1198 1221 William of Sainte-Mère-Eglise Formerly a Prebendary of St Paul's, London. Elected after 7 December 1198 and consecrated on 23 May 1199. Resigned on 25 or 26 January 1221. Died on 24 or 27 March 1224. Also known as William de St Mariæ Ecclesiâ.
1221 1228 Eustace of Fauconberg Formerly a Prebendary of St Paul's, London. Elected on 26 February, received the temporalities on 23 March, and consecrated 25 April 1221. Also Lord High Treasurer (1217–1228). Died in office sometime between 24 and 31 October 1228.
1228 1241 Roger Niger Formerly Archdeacon of Colchester (1218–1229).[5] Elected in 1228, received the temporalities on 27 April 1229, and consecrated on 10 June 1229. Died on office on 29 September 1241. After his death he was revered as a saint, although there is no formal record of his canonisation.
1241 1259 Fulk Basset Formerly Dean of York (1239–1241). Elected circa December 1241, received the temporalities on 16 March 1244, and consecrated on 9 October 1244. Died in office on 21 May 1259.
1259 1262 Henry Wingham Formerly a Prebendary of St Paul's, London, Dean (Dean of St Martin's le Grand, and Lord Chancellor. Elected before 29 June 1259, received the temporalities on 11 July 1159, and consecrated on 15 February 1260. Died in office on 13 July 1262. Also known as Henry of Wingham.
Aug. 1262 Sept. 1262 (Richard Talbot) Formerly Dean of St Paul's, London. Elected on 18 August 1262, but died unconsecrated on 28 September 1262.
1262 1272 Henry of Sandwich Formerly a Prebendary of St Paul's, London. Elected on 13 November 1262, received the temporalities on 15 January 1263, and consecrated on 27 May 1263. Died in office on 15 September 1272.
1273 1280 John Chishull Formerly Lord High Treasurer, Lord Chancellor and Dean of St Paul's, London. Elected on 7 December 1273, received the temporalities on 15 March 1274, and consecrated on 29 April 1274. Died in office on 7 February 1280.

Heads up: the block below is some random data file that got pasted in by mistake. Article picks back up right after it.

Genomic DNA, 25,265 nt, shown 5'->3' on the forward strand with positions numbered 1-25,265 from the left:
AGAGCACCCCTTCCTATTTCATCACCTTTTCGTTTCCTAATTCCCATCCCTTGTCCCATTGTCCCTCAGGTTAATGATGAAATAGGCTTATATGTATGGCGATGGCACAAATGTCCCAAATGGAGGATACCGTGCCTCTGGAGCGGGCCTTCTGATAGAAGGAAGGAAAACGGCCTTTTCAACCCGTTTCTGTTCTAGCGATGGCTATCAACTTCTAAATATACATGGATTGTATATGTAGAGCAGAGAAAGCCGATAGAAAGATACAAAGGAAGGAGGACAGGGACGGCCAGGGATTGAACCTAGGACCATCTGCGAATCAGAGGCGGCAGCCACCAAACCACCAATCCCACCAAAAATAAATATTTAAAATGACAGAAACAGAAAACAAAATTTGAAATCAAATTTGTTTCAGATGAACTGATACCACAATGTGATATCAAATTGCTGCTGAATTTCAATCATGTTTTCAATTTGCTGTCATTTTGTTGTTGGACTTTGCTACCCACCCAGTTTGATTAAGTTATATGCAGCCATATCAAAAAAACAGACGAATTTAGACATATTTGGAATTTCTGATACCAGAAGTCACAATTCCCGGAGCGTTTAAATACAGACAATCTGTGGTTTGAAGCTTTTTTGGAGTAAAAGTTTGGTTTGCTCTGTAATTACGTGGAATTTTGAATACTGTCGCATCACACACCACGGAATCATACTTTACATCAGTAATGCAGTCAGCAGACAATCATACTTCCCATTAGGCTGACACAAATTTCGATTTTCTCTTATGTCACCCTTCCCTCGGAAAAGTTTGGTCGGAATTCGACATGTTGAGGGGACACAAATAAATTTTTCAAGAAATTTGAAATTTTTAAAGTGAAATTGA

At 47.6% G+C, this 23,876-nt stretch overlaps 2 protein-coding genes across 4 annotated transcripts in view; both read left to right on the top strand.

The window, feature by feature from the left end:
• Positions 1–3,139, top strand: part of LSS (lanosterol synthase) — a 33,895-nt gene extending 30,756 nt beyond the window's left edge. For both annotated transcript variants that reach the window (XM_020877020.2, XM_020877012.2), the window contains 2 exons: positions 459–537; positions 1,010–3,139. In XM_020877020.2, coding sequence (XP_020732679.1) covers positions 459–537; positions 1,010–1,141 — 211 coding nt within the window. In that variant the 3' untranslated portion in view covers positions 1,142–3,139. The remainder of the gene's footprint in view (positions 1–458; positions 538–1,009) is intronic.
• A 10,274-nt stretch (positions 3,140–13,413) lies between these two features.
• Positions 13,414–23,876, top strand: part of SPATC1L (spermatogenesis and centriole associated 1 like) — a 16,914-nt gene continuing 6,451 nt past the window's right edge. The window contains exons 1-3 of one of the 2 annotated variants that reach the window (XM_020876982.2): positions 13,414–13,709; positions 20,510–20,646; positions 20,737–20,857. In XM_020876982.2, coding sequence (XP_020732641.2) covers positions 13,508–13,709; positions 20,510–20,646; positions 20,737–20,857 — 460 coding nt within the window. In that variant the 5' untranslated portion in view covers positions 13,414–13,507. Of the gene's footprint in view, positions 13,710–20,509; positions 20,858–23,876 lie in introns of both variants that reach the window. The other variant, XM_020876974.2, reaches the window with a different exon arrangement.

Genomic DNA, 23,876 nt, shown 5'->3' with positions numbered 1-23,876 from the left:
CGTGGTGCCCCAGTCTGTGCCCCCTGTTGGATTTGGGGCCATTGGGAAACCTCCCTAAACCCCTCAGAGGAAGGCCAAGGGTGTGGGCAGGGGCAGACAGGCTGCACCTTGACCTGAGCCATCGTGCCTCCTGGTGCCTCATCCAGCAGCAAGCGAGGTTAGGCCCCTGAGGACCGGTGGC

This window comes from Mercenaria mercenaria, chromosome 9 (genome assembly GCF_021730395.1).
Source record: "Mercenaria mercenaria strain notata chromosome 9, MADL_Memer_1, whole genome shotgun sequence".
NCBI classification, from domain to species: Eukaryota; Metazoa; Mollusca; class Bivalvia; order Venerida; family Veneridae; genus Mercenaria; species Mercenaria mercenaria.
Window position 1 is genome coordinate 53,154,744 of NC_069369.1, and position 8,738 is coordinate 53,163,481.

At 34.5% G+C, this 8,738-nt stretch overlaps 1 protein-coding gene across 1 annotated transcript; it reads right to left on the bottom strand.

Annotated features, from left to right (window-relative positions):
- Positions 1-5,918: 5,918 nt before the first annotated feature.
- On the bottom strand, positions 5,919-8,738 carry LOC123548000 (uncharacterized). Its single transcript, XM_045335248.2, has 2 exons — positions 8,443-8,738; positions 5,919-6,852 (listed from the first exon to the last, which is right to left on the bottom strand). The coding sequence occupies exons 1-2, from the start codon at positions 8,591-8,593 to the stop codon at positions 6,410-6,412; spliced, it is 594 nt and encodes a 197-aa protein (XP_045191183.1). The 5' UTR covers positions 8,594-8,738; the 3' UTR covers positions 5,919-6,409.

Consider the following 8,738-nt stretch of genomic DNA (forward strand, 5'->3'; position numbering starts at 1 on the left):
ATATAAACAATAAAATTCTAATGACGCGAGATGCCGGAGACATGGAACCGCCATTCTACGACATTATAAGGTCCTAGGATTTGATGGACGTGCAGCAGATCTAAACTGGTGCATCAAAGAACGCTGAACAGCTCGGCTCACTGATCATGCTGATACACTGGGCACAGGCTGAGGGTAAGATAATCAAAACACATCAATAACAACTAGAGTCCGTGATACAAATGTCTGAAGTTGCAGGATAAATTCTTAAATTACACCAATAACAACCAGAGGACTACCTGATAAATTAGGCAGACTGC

Feb. 1280 Apr. 1280 (Fulke Lovell) Archdeacon of Colchester (c.1263–1285)[5] and Prebendary of St Paul's, London.[6][7] Elected Bishop of London after 18 February, but was never consecrated. Resigned before 8 April 1280.
1280 1303 Richard Gravesend Formerly a Prebendary of St Paul's, London. Elected before 7 May, received the temporalities on 17 May, and consecrated on 11 August 1280. Died in office on 9 December 1303.
1304 1313 Ralph Baldock Formerly Dean of St Paul's, London (1294–1306). Elected on 24 February 1304, received the temporalities on 1 June 1304, and consecrated on 30 January 1306. Died in office on 24 July 1313. Also known as Ralph de Baldoc.
1313 1316 Gilbert Segrave Formerly Precentor of St Paul's, London (c.1306–1316).[8] Elected on 17 August, received the temporalities on 28 September, and consecrated on 25 November 1313. Died in office on 18 December 1316.
1317 1318 Richard Newport Formerly Dean of St Paul's, London (1316–1317). Elected on 27 January, received the temporalities on 31 March, and consecrated on 15 May 1317. Died in office on 24 August 1318.
1318 1338 Stephen Gravesend Formerly a Prebendary of St Paul's, London.[9] Elected on 1 September 1318, received the temporalities on 6 November 1318, and consecrated on 14 January 1319. Died in office on 8 April 1338.
1338 1339 Richard de Wentworth Formerly a Prebendary of St Paul's, London and Lord Privy Seal (1337–1338). Elected on 4 May, received the temporalities on 24 May, and consecrated on 12 July 1338. Also Lord Chancellor (1338–1339). Died in office on 8 December 1339. Also known as Richard Bintworth.
1340 1354 Ralph Stratford Formerly Treasurer of Salisbury (1336–1340).[10] Elected on 26 January, received the temporalities on 13 February, and consecrated on 12 March 1340. Died in office on 17 April 1354.
1354 1361 Michael Northburgh Formerly a Prebendary of Lichfield (1342–1354). Elected on 22 April 1354, appointed on 7 May 1354, received the temporalities on 23 June 1354, and consecrated on 12 July 1355. Died in office on 9 September 1361.
1361 1375 Simon Sudbury Formerly Chancellor of Salisbury (c.1353–1361). Appointed on 22 October 1361, consecrated on 20 March 1362, and received the temporalities on 15 May 1362. Translated to Canterbury on 4 May 1375. Also called Simon Theobald of Sudbury and Simon of Sudbury.
1375 1381 William Courtenay Translated from Hereford. Appointed on 12 September and received the temporalities on 2 December 1375. Also Lord Chancellor (August–December 1381). Translated to Canterbury on 9 September 1381.
1381 1404 Robert Braybrooke Formerly Dean of Salisbury (1379–1381). Appointed on 9 September and received the temporalities on 27 December 1381. Consecrated on 5 January 1382. Also Lord Chancellor (1382–1383). Died in office on 28 August 1404.